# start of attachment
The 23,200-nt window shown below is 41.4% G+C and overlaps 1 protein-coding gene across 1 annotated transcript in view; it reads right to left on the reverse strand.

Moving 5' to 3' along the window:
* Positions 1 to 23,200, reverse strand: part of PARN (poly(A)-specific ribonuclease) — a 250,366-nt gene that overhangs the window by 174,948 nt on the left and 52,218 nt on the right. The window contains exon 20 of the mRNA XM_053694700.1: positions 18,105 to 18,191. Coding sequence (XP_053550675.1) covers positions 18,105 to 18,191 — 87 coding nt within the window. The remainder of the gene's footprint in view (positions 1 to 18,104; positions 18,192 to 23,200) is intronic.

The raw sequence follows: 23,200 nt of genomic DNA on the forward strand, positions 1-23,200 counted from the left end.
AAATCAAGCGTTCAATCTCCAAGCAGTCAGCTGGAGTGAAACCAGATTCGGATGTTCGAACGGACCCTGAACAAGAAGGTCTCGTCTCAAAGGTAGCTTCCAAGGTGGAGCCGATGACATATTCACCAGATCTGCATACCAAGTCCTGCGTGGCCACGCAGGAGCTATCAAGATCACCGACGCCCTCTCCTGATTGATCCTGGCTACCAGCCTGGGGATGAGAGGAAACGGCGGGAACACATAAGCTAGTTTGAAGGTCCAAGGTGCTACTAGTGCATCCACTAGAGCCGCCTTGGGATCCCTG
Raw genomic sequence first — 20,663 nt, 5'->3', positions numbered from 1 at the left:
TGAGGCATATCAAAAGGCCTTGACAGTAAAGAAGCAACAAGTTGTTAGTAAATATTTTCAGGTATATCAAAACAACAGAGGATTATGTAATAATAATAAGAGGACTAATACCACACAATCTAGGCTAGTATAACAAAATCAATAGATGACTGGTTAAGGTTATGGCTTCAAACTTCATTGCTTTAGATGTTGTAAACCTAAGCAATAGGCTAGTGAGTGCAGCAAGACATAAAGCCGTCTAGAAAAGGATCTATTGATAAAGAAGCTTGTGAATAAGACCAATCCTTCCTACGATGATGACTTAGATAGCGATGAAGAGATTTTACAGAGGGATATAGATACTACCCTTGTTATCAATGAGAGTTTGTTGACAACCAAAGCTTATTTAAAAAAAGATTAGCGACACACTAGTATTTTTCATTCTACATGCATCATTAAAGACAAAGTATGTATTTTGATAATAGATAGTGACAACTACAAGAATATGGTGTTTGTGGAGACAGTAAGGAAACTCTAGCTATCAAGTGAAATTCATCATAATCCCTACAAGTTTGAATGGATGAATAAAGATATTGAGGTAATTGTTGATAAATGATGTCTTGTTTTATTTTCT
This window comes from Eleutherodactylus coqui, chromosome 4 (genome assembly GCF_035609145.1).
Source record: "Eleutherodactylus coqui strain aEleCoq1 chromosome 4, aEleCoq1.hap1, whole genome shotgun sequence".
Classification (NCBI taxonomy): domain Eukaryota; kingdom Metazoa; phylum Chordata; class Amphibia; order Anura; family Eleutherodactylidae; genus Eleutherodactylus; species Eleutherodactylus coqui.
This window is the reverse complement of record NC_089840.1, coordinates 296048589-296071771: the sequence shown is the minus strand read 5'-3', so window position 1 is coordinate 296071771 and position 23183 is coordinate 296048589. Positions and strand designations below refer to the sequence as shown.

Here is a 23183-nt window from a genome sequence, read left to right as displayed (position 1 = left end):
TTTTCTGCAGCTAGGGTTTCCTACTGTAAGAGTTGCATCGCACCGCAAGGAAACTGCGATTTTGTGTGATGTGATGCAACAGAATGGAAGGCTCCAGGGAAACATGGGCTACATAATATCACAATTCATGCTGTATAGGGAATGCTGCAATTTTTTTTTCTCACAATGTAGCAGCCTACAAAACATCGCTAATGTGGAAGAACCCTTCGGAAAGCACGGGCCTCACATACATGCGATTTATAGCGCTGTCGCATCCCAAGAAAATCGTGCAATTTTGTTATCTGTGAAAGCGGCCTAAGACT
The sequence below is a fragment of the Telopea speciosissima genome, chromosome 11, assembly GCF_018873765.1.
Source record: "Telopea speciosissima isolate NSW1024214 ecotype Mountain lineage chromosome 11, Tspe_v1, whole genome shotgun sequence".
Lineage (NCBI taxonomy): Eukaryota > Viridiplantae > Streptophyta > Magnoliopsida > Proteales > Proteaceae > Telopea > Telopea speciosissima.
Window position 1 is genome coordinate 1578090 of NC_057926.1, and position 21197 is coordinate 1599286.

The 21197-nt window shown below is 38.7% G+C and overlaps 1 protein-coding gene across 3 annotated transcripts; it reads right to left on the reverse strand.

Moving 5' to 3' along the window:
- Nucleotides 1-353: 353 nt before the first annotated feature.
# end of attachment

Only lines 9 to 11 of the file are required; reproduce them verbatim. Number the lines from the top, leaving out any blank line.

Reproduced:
Source record: "Eleutherodactylus coqui strain aEleCoq1 chromosome 4, aEleCoq1.hap1, whole genome shotgun sequence".
Classification (NCBI taxonomy): domain Eukaryota; kingdom Metazoa; phylum Chordata; class Amphibia; order Anura; family Eleutherodactylidae; genus Eleutherodactylus; species Eleutherodactylus coqui.
This window is the reverse complement of record NC_089840.1, coordinates 296048589-296071771: the sequence shown is the minus strand read 5'-3', so window position 1 is coordinate 296071771 and position 23183 is coordinate 296048589. Positions and strand designations below refer to the sequence as shown.